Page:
CAIN, Auguste Nicolas
(b. 1822, Paris, d. 1894, Paris)
French sculptor, a prolific and successful member of the Animalier School. He worked under François Rude, Alexandre Guionnet (active 1831-1853) and Pierre-Jules Mêne, whose daughter he married, as was the tradition of Paris craftsmen at that time. They would marry their mentor's daughter, or even widow, in order to continue the family workshops and business with ease. Cain also worked in and used his father-in-law's foundry, where some of his larger models of animals were cast.
Cain first exhibited in the Salon in 1846 and exhibited a total of 38 models at the Salon from 1846 to 1888. He won several awards. He concentrated on animals in their natural habitat, especially the gruesome scenes of combat between carnivores and other animals, but also sculpted a wide range of domestic and farmyard animals as well.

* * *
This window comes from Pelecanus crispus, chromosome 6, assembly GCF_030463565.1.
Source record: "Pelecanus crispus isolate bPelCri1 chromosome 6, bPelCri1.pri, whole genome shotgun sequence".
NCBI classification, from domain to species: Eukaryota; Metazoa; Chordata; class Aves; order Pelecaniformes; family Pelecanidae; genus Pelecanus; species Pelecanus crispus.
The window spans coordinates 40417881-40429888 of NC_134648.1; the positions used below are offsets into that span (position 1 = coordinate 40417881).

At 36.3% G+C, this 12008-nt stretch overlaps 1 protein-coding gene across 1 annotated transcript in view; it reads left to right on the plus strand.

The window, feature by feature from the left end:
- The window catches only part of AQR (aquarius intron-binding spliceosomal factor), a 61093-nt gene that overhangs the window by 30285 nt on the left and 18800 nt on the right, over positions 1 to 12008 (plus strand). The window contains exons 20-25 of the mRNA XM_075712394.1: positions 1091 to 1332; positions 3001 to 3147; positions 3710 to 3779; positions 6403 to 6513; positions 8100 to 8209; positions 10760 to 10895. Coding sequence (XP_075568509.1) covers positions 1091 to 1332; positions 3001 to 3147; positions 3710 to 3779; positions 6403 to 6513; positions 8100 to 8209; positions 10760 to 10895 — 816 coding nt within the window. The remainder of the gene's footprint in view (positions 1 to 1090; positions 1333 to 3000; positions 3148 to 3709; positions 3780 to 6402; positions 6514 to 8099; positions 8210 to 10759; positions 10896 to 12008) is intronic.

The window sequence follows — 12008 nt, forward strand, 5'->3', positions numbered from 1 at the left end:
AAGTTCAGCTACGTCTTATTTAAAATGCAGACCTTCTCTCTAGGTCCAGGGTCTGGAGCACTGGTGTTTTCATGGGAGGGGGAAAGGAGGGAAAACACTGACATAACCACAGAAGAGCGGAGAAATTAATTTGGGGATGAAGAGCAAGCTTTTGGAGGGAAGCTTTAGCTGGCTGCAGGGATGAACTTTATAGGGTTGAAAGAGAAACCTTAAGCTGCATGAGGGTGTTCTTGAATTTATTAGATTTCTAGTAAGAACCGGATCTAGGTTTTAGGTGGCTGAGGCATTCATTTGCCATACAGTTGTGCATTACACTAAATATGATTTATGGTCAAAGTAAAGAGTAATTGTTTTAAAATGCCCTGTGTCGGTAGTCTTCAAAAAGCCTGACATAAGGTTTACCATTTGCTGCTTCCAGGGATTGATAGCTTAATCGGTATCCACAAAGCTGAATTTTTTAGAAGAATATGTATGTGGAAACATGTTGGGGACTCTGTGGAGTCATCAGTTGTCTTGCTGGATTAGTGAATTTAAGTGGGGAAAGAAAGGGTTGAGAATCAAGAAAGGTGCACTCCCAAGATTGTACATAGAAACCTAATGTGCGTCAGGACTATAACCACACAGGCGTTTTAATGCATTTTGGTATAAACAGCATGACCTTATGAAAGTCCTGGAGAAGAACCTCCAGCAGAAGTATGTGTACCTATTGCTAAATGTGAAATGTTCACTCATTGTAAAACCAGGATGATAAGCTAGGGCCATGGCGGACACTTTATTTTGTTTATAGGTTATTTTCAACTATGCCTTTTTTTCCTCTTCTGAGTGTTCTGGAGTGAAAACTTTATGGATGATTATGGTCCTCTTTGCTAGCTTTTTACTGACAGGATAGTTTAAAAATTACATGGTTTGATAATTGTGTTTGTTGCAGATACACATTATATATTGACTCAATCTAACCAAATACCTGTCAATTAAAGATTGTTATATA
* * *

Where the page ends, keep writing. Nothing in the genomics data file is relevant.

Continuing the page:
After 1868 he concentrated on the state monuments that he was called upon to produce including those at Chantilly and the Luxembourg Gardens. He took over the foundry and works of his father-in-law after his death, continuing to produce Mêne's works until 1893. After Cain died in 1894 the foundry was closed and all of Cain's and Mêne's models were sold to other foundries that continued casting them into the 19th century.